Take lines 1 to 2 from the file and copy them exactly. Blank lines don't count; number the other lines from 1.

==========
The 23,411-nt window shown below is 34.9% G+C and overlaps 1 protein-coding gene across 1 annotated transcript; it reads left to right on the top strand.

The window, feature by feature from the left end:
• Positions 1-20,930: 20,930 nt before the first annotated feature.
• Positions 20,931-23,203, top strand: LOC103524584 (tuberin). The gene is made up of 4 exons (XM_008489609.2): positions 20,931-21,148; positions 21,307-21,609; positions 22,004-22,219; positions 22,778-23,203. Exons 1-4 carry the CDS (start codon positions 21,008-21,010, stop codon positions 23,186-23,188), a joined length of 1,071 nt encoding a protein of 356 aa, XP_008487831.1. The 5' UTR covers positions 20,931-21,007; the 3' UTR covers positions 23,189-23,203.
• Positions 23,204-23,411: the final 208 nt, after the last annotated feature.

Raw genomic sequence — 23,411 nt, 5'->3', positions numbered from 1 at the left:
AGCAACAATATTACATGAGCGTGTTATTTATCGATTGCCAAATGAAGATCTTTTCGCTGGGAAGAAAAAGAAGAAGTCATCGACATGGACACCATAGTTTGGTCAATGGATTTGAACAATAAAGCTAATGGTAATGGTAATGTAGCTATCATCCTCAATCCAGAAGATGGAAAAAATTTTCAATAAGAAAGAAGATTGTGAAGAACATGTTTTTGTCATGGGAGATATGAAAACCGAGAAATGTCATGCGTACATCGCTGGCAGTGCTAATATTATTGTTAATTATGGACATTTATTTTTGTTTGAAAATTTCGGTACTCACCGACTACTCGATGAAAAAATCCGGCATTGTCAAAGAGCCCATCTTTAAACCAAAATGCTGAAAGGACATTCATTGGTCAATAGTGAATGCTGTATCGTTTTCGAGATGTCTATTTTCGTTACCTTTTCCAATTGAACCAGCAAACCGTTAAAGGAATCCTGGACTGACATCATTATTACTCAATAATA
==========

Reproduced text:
The 23,411-nt window shown below is 34.9% G+C and overlaps 1 protein-coding gene across 1 annotated transcript; it reads left to right on the top strand.

The window, feature by feature from the left end: